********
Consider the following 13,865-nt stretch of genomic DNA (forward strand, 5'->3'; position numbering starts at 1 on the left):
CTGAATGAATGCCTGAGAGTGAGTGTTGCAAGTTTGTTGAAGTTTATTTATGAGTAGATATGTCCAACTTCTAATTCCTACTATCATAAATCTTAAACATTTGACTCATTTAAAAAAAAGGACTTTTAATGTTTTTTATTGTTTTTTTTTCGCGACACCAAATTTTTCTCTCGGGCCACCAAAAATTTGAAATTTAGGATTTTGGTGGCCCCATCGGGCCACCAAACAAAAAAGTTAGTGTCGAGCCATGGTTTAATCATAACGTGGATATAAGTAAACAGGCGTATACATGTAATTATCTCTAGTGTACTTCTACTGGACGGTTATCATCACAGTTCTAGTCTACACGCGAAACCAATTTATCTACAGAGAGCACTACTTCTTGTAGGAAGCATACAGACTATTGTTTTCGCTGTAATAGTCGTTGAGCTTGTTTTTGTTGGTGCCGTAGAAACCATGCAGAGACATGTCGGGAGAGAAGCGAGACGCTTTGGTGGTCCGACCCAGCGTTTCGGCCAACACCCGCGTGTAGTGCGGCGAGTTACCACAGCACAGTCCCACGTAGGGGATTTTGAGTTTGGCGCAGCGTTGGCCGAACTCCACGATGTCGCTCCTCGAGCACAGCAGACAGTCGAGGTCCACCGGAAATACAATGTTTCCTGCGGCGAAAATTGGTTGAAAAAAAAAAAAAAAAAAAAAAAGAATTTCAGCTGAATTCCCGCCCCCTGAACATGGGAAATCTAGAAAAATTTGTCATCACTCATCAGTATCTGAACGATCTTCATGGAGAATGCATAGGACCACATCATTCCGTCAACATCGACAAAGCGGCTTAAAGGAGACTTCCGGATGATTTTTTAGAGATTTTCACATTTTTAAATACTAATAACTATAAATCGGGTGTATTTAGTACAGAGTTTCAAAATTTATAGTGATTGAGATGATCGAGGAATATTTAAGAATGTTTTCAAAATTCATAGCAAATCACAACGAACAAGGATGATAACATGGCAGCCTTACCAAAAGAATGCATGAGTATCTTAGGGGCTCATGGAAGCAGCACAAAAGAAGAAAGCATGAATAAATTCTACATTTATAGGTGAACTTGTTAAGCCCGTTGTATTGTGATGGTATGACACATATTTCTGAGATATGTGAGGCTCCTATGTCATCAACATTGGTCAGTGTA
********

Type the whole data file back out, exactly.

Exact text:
Consider the following 13,865-nt stretch of genomic DNA (forward strand, 5'->3'; position numbering starts at 1 on the left):
CTGAATGAATGCCTGAGAGTGAGTGTTGCAAGTTTGTTGAAGTTTATTTATGAGTAGATATGTCCAACTTCTAATTCCTACTATCATAAATCTTAAACATTTGACTCATTTAAAAAAAAGGACTTTTAATGTTTTTTATTGTTTTTTTTTCGCGACACCAAATTTTTCTCTCGGGCCACCAAAAATTTGAAATTTAGGATTTTGGTGGCCCCATCGGGCCACCAAACAAAAAAGTTAGTGTCGAGCCATGGTTTAATCATAACGTGGATATAAGTAAACAGGCGTATACATGTAATTATCTCTAGTGTACTTCTACTGGACGGTTATCATCACAGTTCTAGTCTACACGCGAAACCAATTTATCTACAGAGAGCACTACTTCTTGTAGGAAGCATACAGACTATTGTTTTCGCTGTAATAGTCGTTGAGCTTGTTTTTGTTGGTGCCGTAGAAACCATGCAGAGACATGTCGGGAGAGAAGCGAGACGCTTTGGTGGTCCGACCCAGCGTTTCGGCCAACACCCGCGTGTAGTGCGGCGAGTTACCACAGCACAGTCCCACGTAGGGGATTTTGAGTTTGGCGCAGCGTTGGCCGAACTCCACGATGTCGCTCCTCGAGCACAGCAGACAGTCGAGGTCCACCGGAAATACAATGTTTCCTGCGGCGAAAATTGGTTGAAAAAAAAAAAAAAAAAAAAAAAGAATTTCAGCTGAATTCCCGCCCCCTGAACATGGGAAATCTAGAAAAATTTGTCATCACTCATCAGTATCTGAACGATCTTCATGGAGAATGCATAGGACCACATCATTCCGTCAACATCGACAAAGCGGCTTAAAGGAGACTTCCGGATGATTTTTTAGAGATTTTCACATTTTTAAATACTAATAACTATAAATCGGGTGTATTTAGTACAGAGTTTCAAAATTTATAGTGATTGAGATGATCGAGGAATATTTAAGAATGTTTTCAAAATTCATAGCAAATCACAACGAACAAGGATGATAACATGGCAGCCTTACCAAAAGAATGCATGAGTATCTTAGGGGCTCATGGAAGCAGCACAAAAGAAGAAAGCATGAATAAATTCTACATTTATAGGTGAACTTGTTAAGCCCGTTGTATTGTGATGGTATGACACATATTTCTGAGATATGTGAGGCTCCTATGTCATCAACATTGGTCAGTGTA